Saturday, October 24, 2009

Turns out I’m Just a Poser


Turns out I’m Just a Poser....


Ran across this chart on the internet, and I came to the realization that I’m not a 1%’er, a Biker, a Chopper Rider, or a Motorcyclist, I’m Just a “Poser”.

The Urban Dictionary describes Posers as:

“A poser is someone who tries to fit into a profile they aren't. People who try to give off the impression that they are one thing when they are really another.

Also, a poser can be one who says they can do something that they can't….”

Here are the reasons why I’m just a “Poser”:

1. I don’t ride a Chopper I ride a Cruiser.

2. I don’t ride a Harley Davidson; I ride a Yamaha V-Star 1100 Classic.

3. I wear a helmet, (a half helmet anyway).

4. I occasionally wear a Dew Rag my daughter gave me as a gift, or the ones my mother-in-law picked up for me to keep my hair in line and sweat out of my eyes while I ride.

5. My cell phone is a Palm Treo running MS Windows Mobile.

6. I wear my inexpensive Timex Ironman watch on my commute to and from work.

7. I wear an oversized FMC Leather Jacket when the weather warrants it and an OSI Cool Mesh Jacket in summer.

8. I don’t carry a check book and my wallet is usually empty.

9. I tend to shy away from designer clothes, but I love my black Guinness T-Shirt.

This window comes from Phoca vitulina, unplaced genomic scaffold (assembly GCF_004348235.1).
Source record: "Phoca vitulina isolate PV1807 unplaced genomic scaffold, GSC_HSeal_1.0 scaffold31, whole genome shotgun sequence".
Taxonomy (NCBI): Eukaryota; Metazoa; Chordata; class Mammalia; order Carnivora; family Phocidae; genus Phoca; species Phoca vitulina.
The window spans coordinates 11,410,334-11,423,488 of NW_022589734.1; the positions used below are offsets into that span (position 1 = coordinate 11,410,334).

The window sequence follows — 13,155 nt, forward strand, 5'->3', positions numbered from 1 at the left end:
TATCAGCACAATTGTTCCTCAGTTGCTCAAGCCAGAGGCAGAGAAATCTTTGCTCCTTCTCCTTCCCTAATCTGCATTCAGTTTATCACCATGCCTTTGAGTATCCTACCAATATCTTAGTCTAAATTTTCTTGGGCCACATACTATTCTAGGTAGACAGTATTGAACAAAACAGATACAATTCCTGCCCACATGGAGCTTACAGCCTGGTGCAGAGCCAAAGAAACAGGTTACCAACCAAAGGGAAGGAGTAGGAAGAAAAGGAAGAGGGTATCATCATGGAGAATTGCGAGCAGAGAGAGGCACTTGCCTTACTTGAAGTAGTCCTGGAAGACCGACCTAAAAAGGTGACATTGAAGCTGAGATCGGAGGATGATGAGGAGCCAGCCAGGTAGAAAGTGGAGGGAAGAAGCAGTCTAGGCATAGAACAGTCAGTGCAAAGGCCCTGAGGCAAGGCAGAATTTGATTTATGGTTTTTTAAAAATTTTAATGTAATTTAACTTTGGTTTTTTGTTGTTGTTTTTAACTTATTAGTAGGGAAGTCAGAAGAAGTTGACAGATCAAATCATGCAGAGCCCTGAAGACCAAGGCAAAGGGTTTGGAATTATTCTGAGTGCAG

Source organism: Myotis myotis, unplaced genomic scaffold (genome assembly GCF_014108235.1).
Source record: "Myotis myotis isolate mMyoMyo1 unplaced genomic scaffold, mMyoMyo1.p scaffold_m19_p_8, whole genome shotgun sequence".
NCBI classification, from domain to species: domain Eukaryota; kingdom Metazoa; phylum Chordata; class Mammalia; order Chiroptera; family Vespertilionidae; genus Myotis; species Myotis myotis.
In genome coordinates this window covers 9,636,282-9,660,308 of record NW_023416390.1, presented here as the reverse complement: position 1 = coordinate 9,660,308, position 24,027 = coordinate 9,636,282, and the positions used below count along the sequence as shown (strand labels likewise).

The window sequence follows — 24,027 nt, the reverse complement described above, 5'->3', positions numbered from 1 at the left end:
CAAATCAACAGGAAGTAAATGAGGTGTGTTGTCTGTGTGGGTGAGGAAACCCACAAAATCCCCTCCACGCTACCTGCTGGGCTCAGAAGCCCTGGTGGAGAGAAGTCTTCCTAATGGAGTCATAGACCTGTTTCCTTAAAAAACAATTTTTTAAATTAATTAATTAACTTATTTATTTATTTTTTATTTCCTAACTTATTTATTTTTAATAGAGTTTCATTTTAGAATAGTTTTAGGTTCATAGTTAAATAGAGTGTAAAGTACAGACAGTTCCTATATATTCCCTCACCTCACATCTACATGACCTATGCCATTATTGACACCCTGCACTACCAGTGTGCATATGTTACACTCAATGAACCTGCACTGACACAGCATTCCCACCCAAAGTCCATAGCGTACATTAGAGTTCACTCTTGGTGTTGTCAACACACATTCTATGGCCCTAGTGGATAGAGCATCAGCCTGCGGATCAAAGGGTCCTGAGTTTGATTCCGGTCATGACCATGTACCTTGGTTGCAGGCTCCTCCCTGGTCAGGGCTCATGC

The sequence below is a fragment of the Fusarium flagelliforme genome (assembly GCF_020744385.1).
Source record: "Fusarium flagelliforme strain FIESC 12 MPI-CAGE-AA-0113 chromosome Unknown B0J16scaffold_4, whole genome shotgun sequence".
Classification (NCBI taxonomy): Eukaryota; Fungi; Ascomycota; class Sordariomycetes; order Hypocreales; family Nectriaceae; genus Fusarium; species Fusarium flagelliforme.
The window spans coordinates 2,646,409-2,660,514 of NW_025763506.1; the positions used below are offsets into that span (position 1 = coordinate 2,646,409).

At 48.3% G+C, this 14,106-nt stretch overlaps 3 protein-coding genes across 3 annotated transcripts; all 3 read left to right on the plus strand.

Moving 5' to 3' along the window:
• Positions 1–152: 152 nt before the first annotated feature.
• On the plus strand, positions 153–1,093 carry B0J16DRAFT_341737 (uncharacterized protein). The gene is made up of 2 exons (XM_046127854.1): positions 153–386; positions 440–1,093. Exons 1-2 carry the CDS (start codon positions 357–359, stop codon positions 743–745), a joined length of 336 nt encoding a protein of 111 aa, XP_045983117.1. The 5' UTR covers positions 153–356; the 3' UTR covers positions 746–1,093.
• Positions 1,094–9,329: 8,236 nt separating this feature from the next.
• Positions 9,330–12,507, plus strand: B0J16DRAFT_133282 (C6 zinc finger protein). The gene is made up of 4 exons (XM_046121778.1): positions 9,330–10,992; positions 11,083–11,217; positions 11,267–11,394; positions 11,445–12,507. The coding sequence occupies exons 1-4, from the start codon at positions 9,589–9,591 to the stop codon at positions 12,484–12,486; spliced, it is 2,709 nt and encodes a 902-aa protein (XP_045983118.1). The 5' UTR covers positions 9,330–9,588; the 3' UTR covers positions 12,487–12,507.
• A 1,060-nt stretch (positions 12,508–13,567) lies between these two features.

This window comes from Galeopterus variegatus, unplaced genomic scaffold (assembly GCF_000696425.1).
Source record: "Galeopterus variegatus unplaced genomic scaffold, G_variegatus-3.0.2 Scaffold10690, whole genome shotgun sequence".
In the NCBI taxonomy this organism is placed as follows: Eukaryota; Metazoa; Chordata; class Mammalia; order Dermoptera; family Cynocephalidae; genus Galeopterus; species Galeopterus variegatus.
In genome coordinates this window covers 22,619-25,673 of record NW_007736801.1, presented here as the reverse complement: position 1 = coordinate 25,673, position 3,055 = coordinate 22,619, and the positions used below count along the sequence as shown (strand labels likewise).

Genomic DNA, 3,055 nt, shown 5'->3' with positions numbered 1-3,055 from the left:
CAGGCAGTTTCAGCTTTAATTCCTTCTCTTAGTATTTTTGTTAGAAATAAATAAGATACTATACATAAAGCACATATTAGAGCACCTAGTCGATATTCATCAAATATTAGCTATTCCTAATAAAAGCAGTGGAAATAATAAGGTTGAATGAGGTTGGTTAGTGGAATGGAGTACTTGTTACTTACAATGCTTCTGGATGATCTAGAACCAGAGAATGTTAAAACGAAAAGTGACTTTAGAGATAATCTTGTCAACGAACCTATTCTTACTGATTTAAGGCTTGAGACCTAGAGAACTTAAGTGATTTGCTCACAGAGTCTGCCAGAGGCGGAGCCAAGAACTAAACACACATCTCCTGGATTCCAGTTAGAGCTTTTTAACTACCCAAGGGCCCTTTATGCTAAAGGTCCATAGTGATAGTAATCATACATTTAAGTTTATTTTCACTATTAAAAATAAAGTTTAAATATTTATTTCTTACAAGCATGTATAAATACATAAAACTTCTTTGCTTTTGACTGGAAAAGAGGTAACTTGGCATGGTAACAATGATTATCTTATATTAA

10. I don’t currently own a biker wallet but I am looking for one that I could take the chain on and off for when I’m at work.

11. My bike is not a Garage Queen, but only gets ridden at least five days a week and is usually parked out in the elements all day at work.

12. I have to ride to work in dress slacks and other times I like my black Wranglers.

13. I wear oversized Street & Steel Leather Chaps when the weather warrants.

14. I wear my Harley, or my Bates boots to ride in.

15. I work on my own bike.

16. I wear Oakley Sunglasses my sister-in-law gave me for Christmas many years ago or some inexpensive clear motorcycle glasses at night.

17. I have a Guardian Angel Bell hanging off the bottom of my motorcycle that my daughter gave me.

18. I enjoy reading about motorcycling.

19. I like motorcycle racing.

20. I publish a blog about motorcycles and motorcycling.

21. I tweet about motorcycling, Torch762.

22. I don’t belong to a Motorcycle Club.

23. I like other folks that ride other brands and classes of two wheeled transportation.

24. I have not been riding since birth.


So, despite that I ride more days than not, and even in the rain, (they think I’m crazy at work), I am just a “Poser” after all. I think I’ll keep on riding, enjoying the experience, and just be myself.


Ride on,
Torch


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Thursday, October 22, 2009

Riding a motorcycle is like the love of a great woman....



“Riding a motorcycle is like the love of a great woman, sometimes it’s hard to hold on, but all the excitement is darn well worth it!” – Torch ©2009.

Interpret it how you want to.

Ride on,
Torch

Sunday, October 4, 2009

A Few Things I’ve learned about Motorcycling

Classic chopper v-twinImage by GmanViz via Flickr